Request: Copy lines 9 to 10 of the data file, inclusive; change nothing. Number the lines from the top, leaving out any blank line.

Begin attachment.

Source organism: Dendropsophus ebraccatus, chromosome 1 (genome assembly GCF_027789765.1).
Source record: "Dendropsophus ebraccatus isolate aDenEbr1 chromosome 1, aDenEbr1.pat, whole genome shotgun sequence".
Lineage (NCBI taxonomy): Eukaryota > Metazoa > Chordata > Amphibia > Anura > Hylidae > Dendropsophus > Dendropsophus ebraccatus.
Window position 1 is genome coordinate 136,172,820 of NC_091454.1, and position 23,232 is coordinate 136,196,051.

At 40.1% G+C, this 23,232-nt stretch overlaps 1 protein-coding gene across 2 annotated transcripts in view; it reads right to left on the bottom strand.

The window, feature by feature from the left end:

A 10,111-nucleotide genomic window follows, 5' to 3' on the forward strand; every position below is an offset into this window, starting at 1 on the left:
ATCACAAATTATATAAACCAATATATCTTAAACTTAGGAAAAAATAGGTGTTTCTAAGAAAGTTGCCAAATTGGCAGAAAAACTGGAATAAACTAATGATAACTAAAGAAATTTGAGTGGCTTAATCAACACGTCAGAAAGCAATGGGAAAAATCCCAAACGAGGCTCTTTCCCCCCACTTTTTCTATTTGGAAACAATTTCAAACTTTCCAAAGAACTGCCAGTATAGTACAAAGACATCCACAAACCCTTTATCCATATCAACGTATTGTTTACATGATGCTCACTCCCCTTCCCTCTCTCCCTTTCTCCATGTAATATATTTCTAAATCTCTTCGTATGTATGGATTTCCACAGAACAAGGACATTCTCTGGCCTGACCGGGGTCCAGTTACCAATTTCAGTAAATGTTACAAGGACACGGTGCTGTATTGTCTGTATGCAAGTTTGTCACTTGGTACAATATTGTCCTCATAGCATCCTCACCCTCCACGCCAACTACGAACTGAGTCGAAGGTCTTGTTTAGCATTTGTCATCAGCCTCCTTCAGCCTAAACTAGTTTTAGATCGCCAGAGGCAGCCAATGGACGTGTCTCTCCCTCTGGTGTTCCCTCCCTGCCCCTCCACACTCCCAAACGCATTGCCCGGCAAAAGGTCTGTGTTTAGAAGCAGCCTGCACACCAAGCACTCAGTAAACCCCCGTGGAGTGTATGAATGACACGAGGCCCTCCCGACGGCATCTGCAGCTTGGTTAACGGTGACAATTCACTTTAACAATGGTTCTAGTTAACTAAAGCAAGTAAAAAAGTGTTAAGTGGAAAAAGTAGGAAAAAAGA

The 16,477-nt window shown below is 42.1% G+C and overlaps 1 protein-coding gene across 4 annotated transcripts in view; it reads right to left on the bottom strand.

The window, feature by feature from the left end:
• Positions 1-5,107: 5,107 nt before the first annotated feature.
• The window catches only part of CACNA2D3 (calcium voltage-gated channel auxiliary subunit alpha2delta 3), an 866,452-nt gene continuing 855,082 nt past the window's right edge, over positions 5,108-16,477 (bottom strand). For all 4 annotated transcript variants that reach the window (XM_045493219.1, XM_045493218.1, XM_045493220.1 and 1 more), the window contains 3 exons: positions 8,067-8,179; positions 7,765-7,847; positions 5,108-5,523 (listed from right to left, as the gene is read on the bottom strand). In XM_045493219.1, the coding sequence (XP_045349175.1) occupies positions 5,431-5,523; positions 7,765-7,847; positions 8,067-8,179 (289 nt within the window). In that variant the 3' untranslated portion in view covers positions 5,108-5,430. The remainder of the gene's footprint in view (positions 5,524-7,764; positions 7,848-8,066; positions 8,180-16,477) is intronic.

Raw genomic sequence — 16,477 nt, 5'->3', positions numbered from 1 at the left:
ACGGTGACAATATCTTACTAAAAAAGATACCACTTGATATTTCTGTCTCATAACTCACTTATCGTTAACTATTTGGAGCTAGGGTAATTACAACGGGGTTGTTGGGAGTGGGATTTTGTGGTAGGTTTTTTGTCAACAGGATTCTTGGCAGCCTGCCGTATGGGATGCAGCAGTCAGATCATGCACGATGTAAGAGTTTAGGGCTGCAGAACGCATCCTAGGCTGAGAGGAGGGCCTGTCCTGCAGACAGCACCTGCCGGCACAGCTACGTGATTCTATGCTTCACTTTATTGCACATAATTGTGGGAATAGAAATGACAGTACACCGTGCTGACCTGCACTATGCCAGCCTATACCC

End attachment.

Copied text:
The 16,477-nt window shown below is 42.1% G+C and overlaps 1 protein-coding gene across 4 annotated transcripts in view; it reads right to left on the bottom strand.

The window, feature by feature from the left end: